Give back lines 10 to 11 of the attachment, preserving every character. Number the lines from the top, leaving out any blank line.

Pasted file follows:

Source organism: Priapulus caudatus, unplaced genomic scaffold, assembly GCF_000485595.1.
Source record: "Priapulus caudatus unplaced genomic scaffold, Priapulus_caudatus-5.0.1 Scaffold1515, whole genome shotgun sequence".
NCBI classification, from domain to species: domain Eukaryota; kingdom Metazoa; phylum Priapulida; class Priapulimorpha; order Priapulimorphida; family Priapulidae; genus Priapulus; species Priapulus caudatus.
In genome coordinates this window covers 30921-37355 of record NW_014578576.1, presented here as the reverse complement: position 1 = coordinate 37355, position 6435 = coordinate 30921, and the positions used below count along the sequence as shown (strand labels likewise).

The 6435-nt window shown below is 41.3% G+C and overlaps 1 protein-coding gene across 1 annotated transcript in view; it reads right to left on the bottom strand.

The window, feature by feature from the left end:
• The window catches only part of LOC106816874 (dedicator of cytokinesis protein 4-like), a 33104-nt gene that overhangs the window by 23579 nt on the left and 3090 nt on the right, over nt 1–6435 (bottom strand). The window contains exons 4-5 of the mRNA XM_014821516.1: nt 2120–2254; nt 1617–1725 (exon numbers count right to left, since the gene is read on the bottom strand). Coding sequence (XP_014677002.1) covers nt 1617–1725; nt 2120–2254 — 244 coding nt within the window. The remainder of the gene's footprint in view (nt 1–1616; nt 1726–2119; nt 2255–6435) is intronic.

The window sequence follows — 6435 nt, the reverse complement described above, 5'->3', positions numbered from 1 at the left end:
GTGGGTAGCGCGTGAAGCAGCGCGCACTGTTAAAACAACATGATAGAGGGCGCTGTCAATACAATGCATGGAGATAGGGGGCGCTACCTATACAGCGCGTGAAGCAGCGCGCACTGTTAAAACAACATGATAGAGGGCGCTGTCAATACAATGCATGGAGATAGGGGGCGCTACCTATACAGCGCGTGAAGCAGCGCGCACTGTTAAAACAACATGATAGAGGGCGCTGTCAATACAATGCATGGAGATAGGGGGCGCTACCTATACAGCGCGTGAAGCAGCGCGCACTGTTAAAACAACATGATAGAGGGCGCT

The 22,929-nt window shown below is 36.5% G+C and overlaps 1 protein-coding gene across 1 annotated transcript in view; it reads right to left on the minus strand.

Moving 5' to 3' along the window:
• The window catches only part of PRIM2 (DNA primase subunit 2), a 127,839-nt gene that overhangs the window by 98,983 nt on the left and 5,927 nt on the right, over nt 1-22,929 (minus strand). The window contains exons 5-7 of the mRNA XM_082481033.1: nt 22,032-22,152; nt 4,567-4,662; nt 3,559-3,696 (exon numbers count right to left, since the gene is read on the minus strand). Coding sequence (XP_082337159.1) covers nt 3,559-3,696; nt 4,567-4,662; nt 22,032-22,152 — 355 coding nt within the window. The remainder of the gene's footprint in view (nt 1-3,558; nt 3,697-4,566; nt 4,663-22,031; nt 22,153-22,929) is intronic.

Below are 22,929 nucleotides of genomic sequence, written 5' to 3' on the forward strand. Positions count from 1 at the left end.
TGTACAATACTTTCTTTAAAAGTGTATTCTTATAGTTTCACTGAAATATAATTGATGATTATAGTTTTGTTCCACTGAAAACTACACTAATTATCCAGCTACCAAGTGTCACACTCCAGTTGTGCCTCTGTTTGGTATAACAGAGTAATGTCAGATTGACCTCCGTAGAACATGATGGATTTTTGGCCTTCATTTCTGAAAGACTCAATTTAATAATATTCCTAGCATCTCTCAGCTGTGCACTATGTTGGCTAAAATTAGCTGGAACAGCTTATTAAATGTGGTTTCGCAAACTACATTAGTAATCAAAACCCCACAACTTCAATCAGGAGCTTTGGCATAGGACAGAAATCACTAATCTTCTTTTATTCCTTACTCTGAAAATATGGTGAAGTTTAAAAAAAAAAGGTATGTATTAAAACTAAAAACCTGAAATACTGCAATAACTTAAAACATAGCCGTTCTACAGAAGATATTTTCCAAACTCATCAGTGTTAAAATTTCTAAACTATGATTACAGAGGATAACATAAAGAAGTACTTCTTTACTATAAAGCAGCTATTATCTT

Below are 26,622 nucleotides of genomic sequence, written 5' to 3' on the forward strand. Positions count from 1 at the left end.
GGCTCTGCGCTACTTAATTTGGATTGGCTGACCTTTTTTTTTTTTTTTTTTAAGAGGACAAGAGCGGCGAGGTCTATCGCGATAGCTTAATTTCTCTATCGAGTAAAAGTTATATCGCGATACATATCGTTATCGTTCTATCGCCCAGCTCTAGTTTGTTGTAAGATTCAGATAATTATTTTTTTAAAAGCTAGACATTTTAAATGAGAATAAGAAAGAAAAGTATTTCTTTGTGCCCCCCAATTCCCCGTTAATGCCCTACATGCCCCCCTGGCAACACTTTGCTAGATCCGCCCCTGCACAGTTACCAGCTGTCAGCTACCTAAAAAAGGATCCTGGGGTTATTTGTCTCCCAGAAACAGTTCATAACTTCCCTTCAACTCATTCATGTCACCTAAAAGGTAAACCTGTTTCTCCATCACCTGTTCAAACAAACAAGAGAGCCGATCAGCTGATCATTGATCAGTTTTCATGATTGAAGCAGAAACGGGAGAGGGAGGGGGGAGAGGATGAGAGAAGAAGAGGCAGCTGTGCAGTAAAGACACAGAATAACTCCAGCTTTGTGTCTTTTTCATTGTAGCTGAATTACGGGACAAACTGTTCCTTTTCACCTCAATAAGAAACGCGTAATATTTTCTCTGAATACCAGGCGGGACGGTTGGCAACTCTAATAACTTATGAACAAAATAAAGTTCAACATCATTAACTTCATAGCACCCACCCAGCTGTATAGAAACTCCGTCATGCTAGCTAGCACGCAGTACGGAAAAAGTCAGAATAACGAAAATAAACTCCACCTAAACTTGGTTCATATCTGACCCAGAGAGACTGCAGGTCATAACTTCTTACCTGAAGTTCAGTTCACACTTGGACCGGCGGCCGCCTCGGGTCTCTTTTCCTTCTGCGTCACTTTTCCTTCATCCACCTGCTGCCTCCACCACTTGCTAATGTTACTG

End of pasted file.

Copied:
The 22,929-nt window shown below is 36.5% G+C and overlaps 1 protein-coding gene across 1 annotated transcript in view; it reads right to left on the minus strand.

Moving 5' to 3' along the window: